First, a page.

I'm the type of person who has a hard time shutting myself off mentally. It's enough to drive me bonkers; but as long as I'm glued to the boob tube, I'm fine. Keeps my sanity in check. In fact, it's my stress-reliever after a hard day on the job. So it isn't really a wonder that I'll be continuing my bad habit here in Singapore.
Now unlike in the Philippines, we, for the meantime, opted not to have cable television installed for a number of reasons. So for now, we content ourselves with watching shows at the local channels. And believe me, there are some distinct differences one notices.
|TV channel surfing in Singapore|
All for One, One for All.
The funny thing with the television channels here, they're all being operated by the same company -- MediaCorp. Yes, folks, all 7 of them are run by the same media outfit. So it isn't unusual to see commercials for a TV show from a certain channel being shown in another.
Now if you think it can be quite boring, what without the competition and all (just like the drama we have in the Philippines), well, they don't really try to compete much with each other. For you see, television channels here cater to different demographics.
Let me try to explain it better. It's a known fact that Singapore is composed mainly of Chinese, Malay, and Indian races, plus a scattering of other English-speaking Western and Asian expats. That being said, they have particular channels catering specifically to each of these groups of people.
For instance, Channel 5 is a 24-hour news and general entertainment channel with shows in English (this is also where they showed Point of Entry, a local crime show that Simon Ibarra and Karylle guest starred in.)
|The Jeff Probst Show at Channel 5|
Channel 8 and Channel U shows mostly programs in Mandarin, Suria caters to the Malay community, and Vasantham focuses on shows for the Indian populace. Okto is the Little One's and my favorite channel. It airs pre-school and children's shows during the day, and lifestyle and art specials at night.
|Kiddie shows at Okto|
And of course, there's Channel NewsAsia, their international news TV channel broadcasting in English.
Informative Programs for All
Another thing I like about the shows here in Singapore are their public information programs that aim to keep its citizens informed of any important changes. It's not unusual to see ads or shows about new government initiatives and also some historical programs.
There are, in fact, some really good, quality local programs. I particularly loved the show, Foodage, a short TV series that talks about popular Singapore food and their connection to the nation's history. Clearly their TV producers do not underestimate their viewership's general intelligence.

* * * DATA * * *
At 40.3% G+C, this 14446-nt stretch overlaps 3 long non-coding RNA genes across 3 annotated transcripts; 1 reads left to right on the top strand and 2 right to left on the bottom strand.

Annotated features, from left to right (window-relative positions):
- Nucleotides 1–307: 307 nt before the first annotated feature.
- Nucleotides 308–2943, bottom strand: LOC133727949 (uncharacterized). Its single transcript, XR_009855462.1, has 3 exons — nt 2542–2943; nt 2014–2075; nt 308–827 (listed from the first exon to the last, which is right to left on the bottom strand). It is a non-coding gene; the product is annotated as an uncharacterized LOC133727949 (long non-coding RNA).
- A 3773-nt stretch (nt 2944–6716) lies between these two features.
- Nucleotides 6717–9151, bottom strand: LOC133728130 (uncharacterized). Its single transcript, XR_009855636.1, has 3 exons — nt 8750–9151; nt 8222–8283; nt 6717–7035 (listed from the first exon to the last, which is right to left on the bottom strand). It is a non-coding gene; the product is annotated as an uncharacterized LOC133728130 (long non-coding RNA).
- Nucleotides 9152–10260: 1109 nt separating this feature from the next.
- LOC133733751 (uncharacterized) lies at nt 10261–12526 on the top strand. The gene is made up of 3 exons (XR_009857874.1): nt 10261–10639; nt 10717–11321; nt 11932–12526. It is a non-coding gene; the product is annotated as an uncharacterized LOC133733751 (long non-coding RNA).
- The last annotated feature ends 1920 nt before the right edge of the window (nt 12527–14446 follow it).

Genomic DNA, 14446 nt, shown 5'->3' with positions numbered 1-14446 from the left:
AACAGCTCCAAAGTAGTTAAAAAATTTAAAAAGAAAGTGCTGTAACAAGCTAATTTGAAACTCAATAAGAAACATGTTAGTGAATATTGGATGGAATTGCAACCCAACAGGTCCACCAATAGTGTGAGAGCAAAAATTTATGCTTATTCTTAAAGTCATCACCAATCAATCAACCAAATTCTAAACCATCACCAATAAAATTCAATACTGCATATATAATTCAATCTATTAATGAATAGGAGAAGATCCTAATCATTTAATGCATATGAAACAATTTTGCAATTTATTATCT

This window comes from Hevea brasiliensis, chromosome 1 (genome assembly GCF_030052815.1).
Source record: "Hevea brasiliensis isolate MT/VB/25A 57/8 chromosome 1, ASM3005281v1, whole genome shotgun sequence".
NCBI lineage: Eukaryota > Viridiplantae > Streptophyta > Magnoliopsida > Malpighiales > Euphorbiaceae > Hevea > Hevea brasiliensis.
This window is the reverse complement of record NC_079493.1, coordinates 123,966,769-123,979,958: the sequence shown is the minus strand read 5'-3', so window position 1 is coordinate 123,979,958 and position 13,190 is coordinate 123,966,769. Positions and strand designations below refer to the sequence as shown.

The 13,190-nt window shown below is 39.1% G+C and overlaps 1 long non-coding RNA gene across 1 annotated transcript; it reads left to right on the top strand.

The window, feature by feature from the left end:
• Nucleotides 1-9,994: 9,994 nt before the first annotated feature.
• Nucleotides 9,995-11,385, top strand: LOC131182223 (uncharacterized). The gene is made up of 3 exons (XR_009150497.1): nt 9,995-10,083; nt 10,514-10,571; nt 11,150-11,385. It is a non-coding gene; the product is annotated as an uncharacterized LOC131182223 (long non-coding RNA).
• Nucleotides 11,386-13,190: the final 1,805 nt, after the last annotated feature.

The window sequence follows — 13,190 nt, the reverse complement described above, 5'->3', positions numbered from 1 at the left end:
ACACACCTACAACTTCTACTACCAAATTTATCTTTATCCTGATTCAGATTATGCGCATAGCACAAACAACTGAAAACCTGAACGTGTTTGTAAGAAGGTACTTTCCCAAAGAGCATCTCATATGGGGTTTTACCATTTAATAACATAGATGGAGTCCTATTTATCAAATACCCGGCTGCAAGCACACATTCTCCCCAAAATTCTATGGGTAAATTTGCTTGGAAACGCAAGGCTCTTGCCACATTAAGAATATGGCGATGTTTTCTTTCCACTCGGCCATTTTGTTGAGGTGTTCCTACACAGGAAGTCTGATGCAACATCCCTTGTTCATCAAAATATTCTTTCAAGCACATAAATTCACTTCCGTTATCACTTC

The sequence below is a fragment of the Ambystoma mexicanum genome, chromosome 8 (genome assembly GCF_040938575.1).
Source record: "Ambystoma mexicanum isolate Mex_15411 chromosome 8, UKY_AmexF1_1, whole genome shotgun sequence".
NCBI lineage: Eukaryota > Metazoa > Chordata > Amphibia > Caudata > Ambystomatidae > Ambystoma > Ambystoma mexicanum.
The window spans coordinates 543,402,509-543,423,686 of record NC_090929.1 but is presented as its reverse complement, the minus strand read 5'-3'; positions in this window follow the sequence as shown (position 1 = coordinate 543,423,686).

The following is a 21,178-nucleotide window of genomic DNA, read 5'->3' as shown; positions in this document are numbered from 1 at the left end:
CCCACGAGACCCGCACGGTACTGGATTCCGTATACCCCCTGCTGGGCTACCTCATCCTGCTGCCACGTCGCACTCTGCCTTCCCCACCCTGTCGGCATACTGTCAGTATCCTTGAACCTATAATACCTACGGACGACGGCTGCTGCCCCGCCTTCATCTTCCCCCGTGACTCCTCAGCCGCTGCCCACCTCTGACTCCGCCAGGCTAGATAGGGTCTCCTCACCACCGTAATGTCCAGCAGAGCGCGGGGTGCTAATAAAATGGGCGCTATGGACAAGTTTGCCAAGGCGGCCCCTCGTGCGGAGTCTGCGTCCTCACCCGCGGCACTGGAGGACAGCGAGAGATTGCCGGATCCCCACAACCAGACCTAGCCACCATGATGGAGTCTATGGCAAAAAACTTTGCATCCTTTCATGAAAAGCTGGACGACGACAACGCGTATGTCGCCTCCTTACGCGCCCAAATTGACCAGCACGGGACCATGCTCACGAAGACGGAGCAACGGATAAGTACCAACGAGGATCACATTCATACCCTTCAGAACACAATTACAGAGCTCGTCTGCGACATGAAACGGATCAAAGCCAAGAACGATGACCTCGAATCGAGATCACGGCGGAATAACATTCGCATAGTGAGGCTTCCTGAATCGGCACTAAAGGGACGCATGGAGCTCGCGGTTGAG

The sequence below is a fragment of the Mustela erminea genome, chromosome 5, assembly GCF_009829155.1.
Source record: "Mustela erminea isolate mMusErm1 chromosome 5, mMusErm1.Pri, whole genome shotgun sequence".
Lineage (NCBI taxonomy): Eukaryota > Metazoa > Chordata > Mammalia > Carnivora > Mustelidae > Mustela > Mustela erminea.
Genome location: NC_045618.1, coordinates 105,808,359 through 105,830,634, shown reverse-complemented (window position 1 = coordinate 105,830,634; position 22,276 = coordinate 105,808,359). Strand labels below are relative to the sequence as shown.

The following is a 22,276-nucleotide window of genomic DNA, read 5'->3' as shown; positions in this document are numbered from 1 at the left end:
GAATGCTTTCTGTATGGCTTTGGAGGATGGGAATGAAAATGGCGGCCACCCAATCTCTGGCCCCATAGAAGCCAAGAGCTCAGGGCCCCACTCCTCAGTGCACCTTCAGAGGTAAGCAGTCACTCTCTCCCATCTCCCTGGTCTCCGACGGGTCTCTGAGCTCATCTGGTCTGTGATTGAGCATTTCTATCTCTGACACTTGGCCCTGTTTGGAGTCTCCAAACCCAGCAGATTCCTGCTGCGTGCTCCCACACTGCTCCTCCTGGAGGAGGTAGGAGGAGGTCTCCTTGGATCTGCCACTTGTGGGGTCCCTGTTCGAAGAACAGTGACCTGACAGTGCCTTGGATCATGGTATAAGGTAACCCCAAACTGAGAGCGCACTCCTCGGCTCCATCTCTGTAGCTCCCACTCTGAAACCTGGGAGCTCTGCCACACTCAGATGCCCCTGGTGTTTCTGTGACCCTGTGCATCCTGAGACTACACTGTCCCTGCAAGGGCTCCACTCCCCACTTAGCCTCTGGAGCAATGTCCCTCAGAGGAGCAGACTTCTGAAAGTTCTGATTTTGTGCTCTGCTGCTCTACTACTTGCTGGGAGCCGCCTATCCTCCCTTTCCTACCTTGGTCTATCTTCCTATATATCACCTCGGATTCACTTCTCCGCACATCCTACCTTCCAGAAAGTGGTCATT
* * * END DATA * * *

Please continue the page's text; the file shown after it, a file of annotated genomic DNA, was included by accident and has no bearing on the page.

Another program that I feel is worth mentioning is the children's show, Mat Yoyo. What's remarkable is that this show is actually produced in 4 languages (each representing the 4 main demographics) and shown in their corresponding channels. Now that's going the extra mile.
But A Short Life to Give
What I do find a little puzzling, though, is the short life of their programs. It just seems like the hype generated leading up to the showing of a particular program is longer than the life of the TV series itself.
For example, we've been subjected to daily commercial ads and interview snippets of a local crime show called Code of Law months before the program was to be officially aired in September 2012. When the show did finally come out, it lasted for 10 episodes only or about 3 months on air. Quite short, if you ask me.
Aside from that, select channels here do not broadcast for long during the day. Suria airs shows from 4:00 p.m. to 12:00 m.n. only; while Vasantham from 3:00 p.m. to around 12:30 m.n.
While I do love their informative shows and other documentaries, local TV programming, like in our shores, is still a hit-and-miss thing.
Two of the popular crimes shows here, which were shown in succession (after a few weeks interval in between, of course), actually showed an episode with almost the exact same content -- the case of the Filipino maid who killed her fellow kababayan over money matters. Quite gruesome since the killer chopped the body up and dumped parts of it in various areas of the state, including the Orchard MRT station. It's an actual case that happened here in 2005.
Now I know this really does have the makings of a good crime episode, but using the same formula twice? And in successive shows, at that? I think something new is in order.
Aside from television, MediaCorp also broadcasts 13 radio stations (Mike Casem is actually a deejay at one of the stations) and handles a number of magazines and a newspaper, too. Their TODAY newspaper is, in fact, the country's 2nd most-read paper, delivering important news in a compact form (i.e. not a full on broadsheet); but it is distributed for free and can be claimed in most major areas with huge foot traffic.
Is Unified Better?
I've often wonder what would happen if all our TV networks worked for the greater good of the community. Maybe we'd have less drama and more quality shows on air. Maybe we'd have more and better documentaries and shows aimed at informing the public made available on free TV (although, I must admit, GMA News TV is indeed a great initiative) We can thus dream, for now. L